A grand French chateau, located in the hills above the French Riviera, has been ordered to be demolished after a 15-year court battle finally ends. Patrick Deter bought a 2,000-square-foot house on the ground of a huge parcel and began to expand on it. The chateau dieter, as he says, was abandoned for years and regularly squatted before it was purchased. When Deter purchased the property, a permit was obtained to do a small extension on the house. The problem is that, Deter took it much further and in four years, the Ramshakal 2,000-square-foot house grew to 32,000 square feet. Diter also put in a pool, a lake, heliports – everything you could possibly want or want in a property. There was only one problem – he never got the right permit for all those additions.
Construction on Deter’s property began in 2005. Four years later, in 2009, a group of neighbors led by Stephen and Caroline Butt demanded to take him to court, so that the building could be stopped. An appeals court in Aix-en-Provence ruled that Chetty should be demolished in 2015. But Deter was not giving up so easily at his dream home. He took his case to the Court of France, the highest judicial court in France. Unfortunately for him, he upheld the decision of the appeals court and ruled that Chetty should be torn down and the surrounding land restored to its original condition.
Diter is still not ready to give up hope. Reportedly, he is considering taking his case to the European Court of Human Rights. His neighbors’ attorney, Virginie Lachaut-Dana, said, “The decision of la Cour de Cassation is certain under French law and cannot be changed by a European court.” Local officials also feel that Deter is cutting down the wrong tree. They insist that no one has violated Deter’s human rights. ”
Deter is not far away in not obtaining a permit while exiting. There is a saying in the south of France: Le Permis Provençal. There is a widespread practice of commencing construction before obtaining proper permits and permissions, which effectively renders the construction authorities, as the French say, a fitr accomplishment. Diter was aware of this and also the fact that it usually works fine. Unfortunately this was not the case for Diter. In fact, he was probably devastated by the moment he sold a part of his land to a wealthy British couple who thought they were buying their dreamy share of quiet Provence.
Unfortunately for Diter’s neighbors, vigorous parties held at his chateau drove him around the bend. Caroline Butt gave an interview to MailOnline in 2019, stating, “Sometimes the music is so loud that we can’t sit on the terrace. You can’t sleep and they have parties going on until 5 pm. Its Meaning you can’t enjoy it. Your home. ” Butts owns a 20-acre property, formerly part of Deter’s parcel of land.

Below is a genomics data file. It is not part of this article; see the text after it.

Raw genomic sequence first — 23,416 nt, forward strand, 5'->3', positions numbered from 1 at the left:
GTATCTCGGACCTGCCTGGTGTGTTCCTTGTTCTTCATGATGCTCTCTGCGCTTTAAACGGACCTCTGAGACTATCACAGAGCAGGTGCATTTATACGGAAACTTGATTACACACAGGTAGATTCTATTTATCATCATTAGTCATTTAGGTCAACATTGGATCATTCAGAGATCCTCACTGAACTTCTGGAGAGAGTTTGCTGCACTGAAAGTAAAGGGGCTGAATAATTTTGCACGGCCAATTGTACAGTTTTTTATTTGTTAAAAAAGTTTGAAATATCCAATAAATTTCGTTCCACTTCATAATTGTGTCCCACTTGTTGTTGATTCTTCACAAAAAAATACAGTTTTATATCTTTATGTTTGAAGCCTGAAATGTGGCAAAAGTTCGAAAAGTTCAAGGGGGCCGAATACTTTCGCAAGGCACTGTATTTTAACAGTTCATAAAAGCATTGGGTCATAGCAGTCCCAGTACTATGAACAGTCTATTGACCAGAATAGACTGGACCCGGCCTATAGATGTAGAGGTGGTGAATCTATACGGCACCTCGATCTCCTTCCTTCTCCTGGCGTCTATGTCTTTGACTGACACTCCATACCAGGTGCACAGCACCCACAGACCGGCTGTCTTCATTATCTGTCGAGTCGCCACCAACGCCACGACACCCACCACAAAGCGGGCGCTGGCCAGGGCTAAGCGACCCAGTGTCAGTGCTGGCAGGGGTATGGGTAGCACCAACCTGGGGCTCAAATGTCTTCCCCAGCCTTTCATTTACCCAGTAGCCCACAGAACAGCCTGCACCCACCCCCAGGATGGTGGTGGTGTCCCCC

Deter bought the property of Saint-Jacques du Coulier in 2000 for $ 1.8 million. He and his family moved to the farm he built. In 2001, he sold most of the land and the main house to Batte for $ 3.6 million. Carolyn Butts said her French home was “full of magic with amazing views …” until January 2005 when Deter began expanding her home.
Diter replicated thousands of trees destroyed by fire. He collected doors, stone pieces and fireplaces from around France, Monaco and Italy. He applied for a building permit for the extension and entered into a verbal agreement with the mayor’s office. He did not wait to obtain a permit before starting construction. The permit finally arrived a few months later. They completed 90% of their conversations before Stephen and Caroline Butts and took them to court for the first time in 2009.
The basic issue is that Deter did not have permission to tear down the original main house – not that he expanded the scope of work on his original permit. It appears that they should have received specific permission to display the house. This fort is home, it was a protected site. It was an ancient pilgrimage stop en route to Santiago de Santiago’s Santiago de Compostela of Santino James the Great.
Chatto Deter has an 18 bedroom suite, a swimming pool, a cellar with a wine tasting room, two helipads, a bell tower, an orange grove, hand-painted murals and centuries-old fireplaces. Chatto Dieter has hosted celebrity parties, “X-Factor” and multi-million weddings. In fact, when Simon Cowell got Chato after renting it in 2017 for an episode of “X-Factor”, he called it “the most beautiful property I’ve ever seen.”
Kasasan’s court not only ruled that Chetu Deter should be demolished, but also issued a fine of $ 550,000 in fines. Diter now has 18 months to demolish his Chetty. If he does not comply, he will face a fine of $ 226,000 plus $ 56,000 for every single day that stands after the deadline.